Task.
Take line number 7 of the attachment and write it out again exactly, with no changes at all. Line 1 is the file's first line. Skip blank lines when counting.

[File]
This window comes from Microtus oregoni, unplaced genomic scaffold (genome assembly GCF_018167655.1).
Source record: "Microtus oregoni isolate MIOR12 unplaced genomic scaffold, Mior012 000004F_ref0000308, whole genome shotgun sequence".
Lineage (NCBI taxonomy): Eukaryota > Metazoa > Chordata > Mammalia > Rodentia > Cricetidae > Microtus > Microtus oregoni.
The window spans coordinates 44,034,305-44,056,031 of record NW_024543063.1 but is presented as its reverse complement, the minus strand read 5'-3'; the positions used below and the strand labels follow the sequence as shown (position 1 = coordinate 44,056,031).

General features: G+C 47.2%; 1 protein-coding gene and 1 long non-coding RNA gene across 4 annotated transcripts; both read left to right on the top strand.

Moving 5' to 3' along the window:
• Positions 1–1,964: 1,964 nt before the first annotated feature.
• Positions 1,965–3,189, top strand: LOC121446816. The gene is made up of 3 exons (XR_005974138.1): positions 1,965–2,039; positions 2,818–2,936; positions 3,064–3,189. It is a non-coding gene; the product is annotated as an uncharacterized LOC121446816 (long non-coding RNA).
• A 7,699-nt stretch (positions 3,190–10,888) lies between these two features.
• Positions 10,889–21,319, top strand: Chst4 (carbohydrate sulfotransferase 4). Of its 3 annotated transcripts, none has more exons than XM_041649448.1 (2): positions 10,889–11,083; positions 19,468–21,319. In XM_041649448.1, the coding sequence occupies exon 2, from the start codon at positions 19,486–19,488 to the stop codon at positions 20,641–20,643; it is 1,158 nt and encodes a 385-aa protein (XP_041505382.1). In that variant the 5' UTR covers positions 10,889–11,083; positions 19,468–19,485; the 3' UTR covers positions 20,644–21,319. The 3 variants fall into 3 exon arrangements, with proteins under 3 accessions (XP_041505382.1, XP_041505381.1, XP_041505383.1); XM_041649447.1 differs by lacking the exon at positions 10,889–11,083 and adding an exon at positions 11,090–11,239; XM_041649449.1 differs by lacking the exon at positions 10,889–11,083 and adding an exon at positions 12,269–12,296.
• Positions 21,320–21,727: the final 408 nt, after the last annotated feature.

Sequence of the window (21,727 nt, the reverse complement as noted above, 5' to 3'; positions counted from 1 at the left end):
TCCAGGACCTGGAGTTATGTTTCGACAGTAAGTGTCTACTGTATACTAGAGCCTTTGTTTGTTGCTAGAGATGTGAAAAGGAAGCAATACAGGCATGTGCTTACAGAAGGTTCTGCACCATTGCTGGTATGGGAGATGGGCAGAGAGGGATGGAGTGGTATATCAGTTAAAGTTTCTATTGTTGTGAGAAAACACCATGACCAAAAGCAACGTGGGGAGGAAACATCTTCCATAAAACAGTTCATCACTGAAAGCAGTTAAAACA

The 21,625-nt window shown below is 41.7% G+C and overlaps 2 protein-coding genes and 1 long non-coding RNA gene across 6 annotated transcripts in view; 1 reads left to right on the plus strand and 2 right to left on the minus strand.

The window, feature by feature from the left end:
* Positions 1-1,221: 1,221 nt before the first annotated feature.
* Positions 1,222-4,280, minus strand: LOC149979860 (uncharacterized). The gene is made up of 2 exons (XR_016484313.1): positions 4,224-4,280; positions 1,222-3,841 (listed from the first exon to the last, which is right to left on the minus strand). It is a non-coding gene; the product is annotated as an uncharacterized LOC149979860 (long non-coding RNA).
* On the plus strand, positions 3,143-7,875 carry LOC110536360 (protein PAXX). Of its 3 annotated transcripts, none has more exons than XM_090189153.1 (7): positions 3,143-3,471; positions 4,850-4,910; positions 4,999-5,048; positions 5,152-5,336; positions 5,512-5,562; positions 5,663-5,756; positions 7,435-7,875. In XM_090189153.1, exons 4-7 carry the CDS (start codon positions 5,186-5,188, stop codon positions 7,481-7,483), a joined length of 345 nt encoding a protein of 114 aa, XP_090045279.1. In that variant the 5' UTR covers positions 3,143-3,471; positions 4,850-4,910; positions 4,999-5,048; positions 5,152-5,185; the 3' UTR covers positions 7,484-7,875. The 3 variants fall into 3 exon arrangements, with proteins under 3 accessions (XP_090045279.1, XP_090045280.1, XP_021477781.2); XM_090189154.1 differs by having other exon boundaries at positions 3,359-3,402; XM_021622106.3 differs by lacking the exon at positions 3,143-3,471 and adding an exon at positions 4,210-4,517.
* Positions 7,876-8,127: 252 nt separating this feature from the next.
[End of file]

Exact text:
• Positions 1–1,964: 1,964 nt before the first annotated feature.